You raise a great point. The volume you listen at will also affect your preference for a speaker. Like to listen at low to medium volumes, well then you probably want a speaker with a smile curve to the response. You like it loud? Then a bit of roll off in the treble may take the sting out of the sound. I run into this problem all the time. There is a sweet spot for the volume. If it is too low, the music is uninteresting. Too high and it gets aggressive.

This is why dynamic loudness control interests me. It raises the bass and treble levels at low volumes and flattens the response as you raise the volume. It is tech like this that has the promise to make us all happier I believe. But then, I'm not a purist.



And this also brings back into play the point that it isn't JUST the speaker, but the total system including the room that makes for a good listening experience.
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And this also brings back into play the point that it isn't JUST the speaker, but the total system including the room that makes for a good listening experience.

Yes sir indeed.

- Tim


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post #203 of 496 Old 07-27-2009, 07:04 PM
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Originally Posted by hifisponge View Post


And 13 feet with EQ:


So at 13 feet, the response is about 5dB down at 15K compared to 1KHz, but only 1dB down at 3 feet. The EQ I applied at 13 feet essentially restored the treble balance to the 3 foot levels. Without EQ, there is a lack of definition in the treble at the listening position.

That graph at 13 feet with EQ looks pretty darn good bud (minus the dip at 2500, but what can ya do?). I would have bumped the HF just like you did - nice. All that matters is how it sounds to you, though. And you're happy with the sound, right (again, which is all that matters)? I wish I could hear your WB's.

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Nuance, just come over the DIY world and we can get close to that speaker

I have the AE15 and 2 PRs on order now too so I will build subwoofer and then I will build a bass bin that will mimick the HT4s giving my custom DIYs a new face lift and let them go down to 24Hz. ( I have the Neopro5i/PHL1120 MT speaker already with AE TD12s, its damn good and detailed....limited vertical though so do not walk around )

Not the best pic (I take crap pictures).

What does something like that cost if you go the DIY route? Just curious.
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And this also brings back into play the point that it isn't JUST the speaker, but the total system including the room that makes for a good listening experience.

Absolutely!

And good point Tim about listening volumes. We'll have to add the "great at low and high level listening" to the "perfect speaker" criteria.


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post #204 of 496 Old 07-27-2009, 07:12 PM
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What does something like that cost if you go the DIY route? Just curious.

Absolutely!

It depends on what discounts exist and I actually used Live.com 30% cashback and ebay to get the Neopro5is and TD12S drivers so I got a good chunk of cashback from that using that method last year.

The drivers alone for each set of 3 DIY Speakers MSRP around $800 shipped ($1000 if you want to AV15s and PRs for full range), Active digital crossover is $400 and you need 3 amp channels per speaker.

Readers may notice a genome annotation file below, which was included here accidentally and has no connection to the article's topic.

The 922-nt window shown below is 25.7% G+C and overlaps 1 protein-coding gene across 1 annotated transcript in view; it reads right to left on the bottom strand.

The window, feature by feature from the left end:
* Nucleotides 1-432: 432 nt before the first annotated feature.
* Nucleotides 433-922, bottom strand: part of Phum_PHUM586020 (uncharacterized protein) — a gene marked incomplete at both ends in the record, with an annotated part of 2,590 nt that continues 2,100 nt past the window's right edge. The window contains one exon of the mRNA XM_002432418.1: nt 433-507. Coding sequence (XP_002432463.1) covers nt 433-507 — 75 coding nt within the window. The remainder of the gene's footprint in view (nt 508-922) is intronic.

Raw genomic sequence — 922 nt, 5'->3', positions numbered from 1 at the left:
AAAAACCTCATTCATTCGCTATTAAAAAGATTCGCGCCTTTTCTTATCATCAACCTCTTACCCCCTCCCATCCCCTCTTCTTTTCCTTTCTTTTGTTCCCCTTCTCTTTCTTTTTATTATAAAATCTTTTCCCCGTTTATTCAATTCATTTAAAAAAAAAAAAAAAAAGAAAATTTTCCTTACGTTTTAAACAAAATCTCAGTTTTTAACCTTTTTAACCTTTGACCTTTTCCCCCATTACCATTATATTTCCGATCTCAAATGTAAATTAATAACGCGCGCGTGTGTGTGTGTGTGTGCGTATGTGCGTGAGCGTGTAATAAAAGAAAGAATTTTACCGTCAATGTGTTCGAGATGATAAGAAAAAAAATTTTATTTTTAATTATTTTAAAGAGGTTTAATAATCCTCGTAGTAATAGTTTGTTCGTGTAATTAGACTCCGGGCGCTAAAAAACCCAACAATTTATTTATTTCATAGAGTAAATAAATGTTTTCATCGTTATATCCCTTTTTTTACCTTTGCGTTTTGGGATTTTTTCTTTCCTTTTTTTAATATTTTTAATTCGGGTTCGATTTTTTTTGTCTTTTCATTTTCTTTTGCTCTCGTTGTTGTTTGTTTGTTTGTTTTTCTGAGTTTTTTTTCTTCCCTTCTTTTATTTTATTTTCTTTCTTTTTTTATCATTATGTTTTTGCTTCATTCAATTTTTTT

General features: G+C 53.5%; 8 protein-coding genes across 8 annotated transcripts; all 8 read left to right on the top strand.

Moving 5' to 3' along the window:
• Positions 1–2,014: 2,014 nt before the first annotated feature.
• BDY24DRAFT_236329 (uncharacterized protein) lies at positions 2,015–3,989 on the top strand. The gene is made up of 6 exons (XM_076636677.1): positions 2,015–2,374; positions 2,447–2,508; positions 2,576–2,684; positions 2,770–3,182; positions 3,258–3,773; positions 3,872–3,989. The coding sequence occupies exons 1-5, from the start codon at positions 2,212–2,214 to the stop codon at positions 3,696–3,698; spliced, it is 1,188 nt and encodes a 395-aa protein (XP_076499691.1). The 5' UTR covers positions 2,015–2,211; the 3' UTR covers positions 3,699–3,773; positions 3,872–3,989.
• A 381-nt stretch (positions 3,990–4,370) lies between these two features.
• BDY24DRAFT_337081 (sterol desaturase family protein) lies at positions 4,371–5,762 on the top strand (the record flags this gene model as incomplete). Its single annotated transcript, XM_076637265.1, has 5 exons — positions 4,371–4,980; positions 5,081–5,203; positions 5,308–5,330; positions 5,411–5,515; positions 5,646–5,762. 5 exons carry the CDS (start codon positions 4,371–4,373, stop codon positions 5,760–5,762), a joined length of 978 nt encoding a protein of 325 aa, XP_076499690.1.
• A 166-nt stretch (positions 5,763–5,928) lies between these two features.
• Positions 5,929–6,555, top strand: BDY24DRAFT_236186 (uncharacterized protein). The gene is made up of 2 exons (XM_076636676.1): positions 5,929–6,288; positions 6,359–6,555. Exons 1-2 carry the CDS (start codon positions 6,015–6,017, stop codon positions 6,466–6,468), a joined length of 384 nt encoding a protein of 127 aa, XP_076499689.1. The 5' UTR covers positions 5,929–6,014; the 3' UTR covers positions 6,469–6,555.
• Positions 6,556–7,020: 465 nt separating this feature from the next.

btw, I never choose the RAALs at the time since there wasnt much discussion, since then John @ AE says they are superior (vertical axis) but their price tag is much higher.

Its still a very expensive DIY solution but it compares to much higher cost commercial choices.

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post #205 of 496 Old 07-27-2009, 10:00 PM
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Completely colorless? Hmm...dunno if such thing exists, but I have heard a few come close. Check out Salk Sound (HT2 TL's, HT3's and SongTower RT's) and Vandersteen's Model 5A's. Honestly, I cannot think of anything else right now that I've heard that didn't have some sort of noticeable coloration. But I guess that's what separates many manufactures and (oddly enough) keeps their business a' floatin'. I'll take the least colored speakers any day, and I think I've arrived to that point within my budget. My budget was less than $5K, though. I'd move up to the fully active HT3's if I had that budget.

Of course, none of this matters if the recording quality isn't top notch on everything out there (which it obviously isn't). That's why fully active is the way to go IMO. You can just re-tune it to whatever type of FR you prefer, and best of all you can do it with any and all your recordings. Still, I doubt it'll make a crap recording sound "good." Ah well, back to square one.

Seriously though, if you do find a speaker that gets you close enough to what you consider "perfection," and you fix all other anomalies and issues (like room acoustics for example), your well recorded music will sound spectacular; something that many people haven't even achieved or experienced yet. If you are one of the few, just enjoy!

Nuance - I eyed Salk for a while as they were hot on my list. I couldn't find a method of demoing a pair in FL! If I were to try Salk, it would be the HT2 TL - very nice looking loudspeaker! The 3 is much too large for me. I've heard nothing but great things about them, and Jim is a stand up guy. With that said, I find it hard pressed to believe he can build a loudspeaker on the same scale as a Dynaudio Confidence level. I say that because for starters, I've never heard Salk, and secondly, Dynaudio has more fire power in terms of experience, captial, R&D, and technological expertise. I have NEVER heard a tweeter as detailed, airy, and yet non-fatiguing as the Eso 2, other than perhaps a Focal Diablo but that is off the scale in terms of price.